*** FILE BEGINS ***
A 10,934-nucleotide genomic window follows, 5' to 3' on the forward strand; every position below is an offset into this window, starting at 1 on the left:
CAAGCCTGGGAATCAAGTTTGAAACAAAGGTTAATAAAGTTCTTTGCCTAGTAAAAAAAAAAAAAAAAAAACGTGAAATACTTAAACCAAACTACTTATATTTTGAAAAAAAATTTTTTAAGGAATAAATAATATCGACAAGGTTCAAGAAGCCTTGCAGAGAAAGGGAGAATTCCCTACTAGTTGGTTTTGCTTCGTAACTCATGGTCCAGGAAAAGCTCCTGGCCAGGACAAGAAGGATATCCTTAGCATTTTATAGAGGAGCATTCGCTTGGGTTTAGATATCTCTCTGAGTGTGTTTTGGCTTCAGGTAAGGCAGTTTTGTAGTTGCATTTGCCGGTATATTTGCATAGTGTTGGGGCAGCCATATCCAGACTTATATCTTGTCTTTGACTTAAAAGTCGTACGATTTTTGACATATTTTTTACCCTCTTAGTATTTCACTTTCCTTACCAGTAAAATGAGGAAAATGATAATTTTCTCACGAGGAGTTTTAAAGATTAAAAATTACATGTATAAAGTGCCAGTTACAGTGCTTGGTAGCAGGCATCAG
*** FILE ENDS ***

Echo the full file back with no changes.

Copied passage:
A 10,934-nucleotide genomic window follows, 5' to 3' on the forward strand; every position below is an offset into this window, starting at 1 on the left:
CAAGCCTGGGAATCAAGTTTGAAACAAAGGTTAATAAAGTTCTTTGCCTAGTAAAAAAAAAAAAAAAAAAACGTGAAATACTTAAACCAAACTACTTATATTTTGAAAAAAAATTTTTTAAGGAATAAATAATATCGACAAGGTTCAAGAAGCCTTGCAGAGAAAGGGAGAATTCCCTACTAGTTGGTTTTGCTTCGTAACTCATGGTCCAGGAAAAGCTCCTGGCCAGGACAAGAAGGATATCCTTAGCATTTTATAGAGGAGCATTCGCTTGGGTTTAGATATCTCTCTGAGTGTGTTTTGGCTTCAGGTAAGGCAGTTTTGTAGTTGCATTTGCCGGTATATTTGCATAGTGTTGGGGCAGCCATATCCAGACTTATATCTTGTCTTTGACTTAAAAGTCGTACGATTTTTGACATATTTTTTACCCTCTTAGTATTTCACTTTCCTTACCAGTAAAATGAGGAAAATGATAATTTTCTCACGAGGAGTTTTAAAGATTAAAAATTACATGTATAAAGTGCCAGTTACAGTGCTTGGTAGCAGGCATCAG